Pain and Power


“Pain is temporary. Freedom is permanent.” BKS Iyengar

This week’s reading begins with a discussion on PAIN. This, I feel, is an important topic that I hope we all can contemplate a bit further. I will say that practicing and teaching Iyengar Yoga has given me more knowledge about pain and how individuals react to it. There are those who want to avoid it all costs and those who revel in it as a sign they are doing something, and then there are those at every level in between.

It is important to acknowledge that life in a body brings pain – physical AND emotional. No one is getting through this life without it. And I think that it is a very important job of yoga to help us understand how to deal with pain and ultimately work with it and through it.

“Asana practice is an opportunity to look at obstacles in practice and life and discover how we can cope with them.” BKS Iyengar

I cannot tell you how many new students come to yoga as a possible avoidance of pain. They are surprised at the work involved and when sore actually question continuing with class. But yoga practice is meant to be an experience of all aspects of Self, not just the blissful, and not an avoidance of life. BKS Iyengar in this section acknowledges that “When you begin yoga, the unrecognized pains come to the surface…and…There are only two ways to confront pain: to live with the pain forever or to work with the pain and see if you can eradicate it.”

To ignore pain or try to avoid it at all costs builds barriers to life and experience and expansion! “To perform asana with ease and comfort and without any stress or exertion leaves a practitioner living within the limits of his or her mind, with the inevitable fear, attachment, and pettiness…Without certain stress, the true asana is not experienced, and the mind will remain in its limitations and will not move beyond its existing frontiers.”

Which brings us to understanding what the “frontier” of yoga might be. I will skip for a moment to the start of the third chapter where BKS Iyengar begins to talk about PRANA, as it is the understanding of this energy that will allow us to connect a bit better to some of the concepts at the end of the second chapter.

“Prana is our link to infinite intelligence. What a shame it is that we have such access and ignore its use and development. We are like someone with a vast fortune locked in a numbered bank account who forgets the number and so must scrape by in poverty.” BKS Iyengar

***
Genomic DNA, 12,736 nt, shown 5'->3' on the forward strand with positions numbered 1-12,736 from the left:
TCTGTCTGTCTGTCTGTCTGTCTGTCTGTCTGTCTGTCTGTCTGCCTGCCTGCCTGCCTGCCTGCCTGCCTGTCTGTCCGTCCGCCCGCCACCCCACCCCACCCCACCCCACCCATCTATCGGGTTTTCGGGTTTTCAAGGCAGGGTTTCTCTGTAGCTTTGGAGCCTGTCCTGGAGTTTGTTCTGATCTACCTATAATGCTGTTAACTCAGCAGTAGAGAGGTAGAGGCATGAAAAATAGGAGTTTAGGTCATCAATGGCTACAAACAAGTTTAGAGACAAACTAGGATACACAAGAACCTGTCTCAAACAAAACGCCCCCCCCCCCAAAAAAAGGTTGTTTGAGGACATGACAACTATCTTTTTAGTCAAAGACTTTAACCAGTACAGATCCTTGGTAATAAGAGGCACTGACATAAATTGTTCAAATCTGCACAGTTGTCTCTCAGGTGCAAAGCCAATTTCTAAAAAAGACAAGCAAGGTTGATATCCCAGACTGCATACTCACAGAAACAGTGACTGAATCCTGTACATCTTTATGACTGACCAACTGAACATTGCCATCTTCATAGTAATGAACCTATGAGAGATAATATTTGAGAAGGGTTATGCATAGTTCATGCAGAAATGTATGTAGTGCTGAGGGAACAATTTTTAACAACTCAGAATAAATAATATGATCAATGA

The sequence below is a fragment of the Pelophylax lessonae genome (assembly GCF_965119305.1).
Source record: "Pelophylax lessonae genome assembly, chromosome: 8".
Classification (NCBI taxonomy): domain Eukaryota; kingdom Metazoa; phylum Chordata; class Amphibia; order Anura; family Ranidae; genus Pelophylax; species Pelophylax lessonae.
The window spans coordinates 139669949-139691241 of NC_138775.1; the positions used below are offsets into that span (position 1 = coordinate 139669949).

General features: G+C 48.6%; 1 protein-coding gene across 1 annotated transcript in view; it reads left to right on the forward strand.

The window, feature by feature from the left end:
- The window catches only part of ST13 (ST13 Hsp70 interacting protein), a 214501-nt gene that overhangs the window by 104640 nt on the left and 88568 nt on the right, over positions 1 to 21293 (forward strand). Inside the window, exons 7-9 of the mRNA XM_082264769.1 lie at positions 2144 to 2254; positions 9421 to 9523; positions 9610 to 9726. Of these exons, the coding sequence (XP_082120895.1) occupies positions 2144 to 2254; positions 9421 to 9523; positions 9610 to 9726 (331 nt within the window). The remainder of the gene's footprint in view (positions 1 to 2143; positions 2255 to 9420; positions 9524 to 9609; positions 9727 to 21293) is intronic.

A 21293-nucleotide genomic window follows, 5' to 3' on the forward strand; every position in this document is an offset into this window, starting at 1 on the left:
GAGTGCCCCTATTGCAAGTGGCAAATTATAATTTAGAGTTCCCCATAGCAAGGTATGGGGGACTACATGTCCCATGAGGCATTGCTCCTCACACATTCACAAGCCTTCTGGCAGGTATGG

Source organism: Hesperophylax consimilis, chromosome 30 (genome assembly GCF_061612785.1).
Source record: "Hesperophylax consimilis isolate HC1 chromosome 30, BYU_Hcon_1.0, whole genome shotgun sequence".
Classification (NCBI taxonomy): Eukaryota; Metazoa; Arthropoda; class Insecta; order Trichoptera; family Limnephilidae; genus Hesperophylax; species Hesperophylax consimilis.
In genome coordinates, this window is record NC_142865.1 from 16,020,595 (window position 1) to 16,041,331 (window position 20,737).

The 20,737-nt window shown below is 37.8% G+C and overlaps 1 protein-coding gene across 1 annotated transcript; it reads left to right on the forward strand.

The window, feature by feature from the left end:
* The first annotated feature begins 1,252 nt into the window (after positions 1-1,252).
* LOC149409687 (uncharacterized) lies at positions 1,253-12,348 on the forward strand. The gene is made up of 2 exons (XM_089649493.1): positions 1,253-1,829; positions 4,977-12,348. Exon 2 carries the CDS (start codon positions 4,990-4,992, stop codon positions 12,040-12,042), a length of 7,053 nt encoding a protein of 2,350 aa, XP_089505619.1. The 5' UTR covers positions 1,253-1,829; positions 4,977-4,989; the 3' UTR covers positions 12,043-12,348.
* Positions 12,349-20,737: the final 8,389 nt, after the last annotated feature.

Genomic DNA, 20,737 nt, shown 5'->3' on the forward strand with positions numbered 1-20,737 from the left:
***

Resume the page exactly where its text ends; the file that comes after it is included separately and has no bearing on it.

Prana is the energy of life that runs through and connects everything. It is our intelligence, our consciousness, awareness and vitality. It is “immanent and transcendent”. And, it is what we are truly dealing with in our yoga practice, not just our physical body and space. This prana is the ultimate of self expression and becomes manifest in the infinite possibility and potential of every single one of us.

This idea of prana is helpful because as we look at the last sections of Chapter 2, BKS Iyengar describes some of the limitations we place on our practice. We have the power of prana that is all expansive within us, so why do we settle for less in our experience of yoga? To say “I can’t” or “That is enough” or “This is fine” we limit our awareness and stop the flow of prana to new and amazing frontiers! To only see ourselves as the body we live in is stealing from ourselves and limiting our experience of life itself!

So, challenge yourself to acknowledge and experience the pains that come, and remember the power within you that exists to push you beyond your known limitations!

(Next reading is from Chapter 3 “Breath and Pranayama” through “Greed”)

Jennie Williford CIYT

Jennie Williford (CIYT Level 3) is a transplant to LaCrosse via Montana, Illinois, and originally Texas. Throughout her life moves and 5 trips to India, Jennie has acquired a well-rounded and multi-faceted approach to Iyengar Yoga since her start in 1998. Jennie loves the experimental and explorative nature of yoga in accessing deeper knowledge of the Self on every level. The practice of yoga can be intense and introspective, however as practitioners we can be light-hearted and open-minded in our discipline. Jennie is intrigued by the philosophy of yoga and hopes to share this depth of subject while teaching the physical and mental benefits that come from the practice of posture.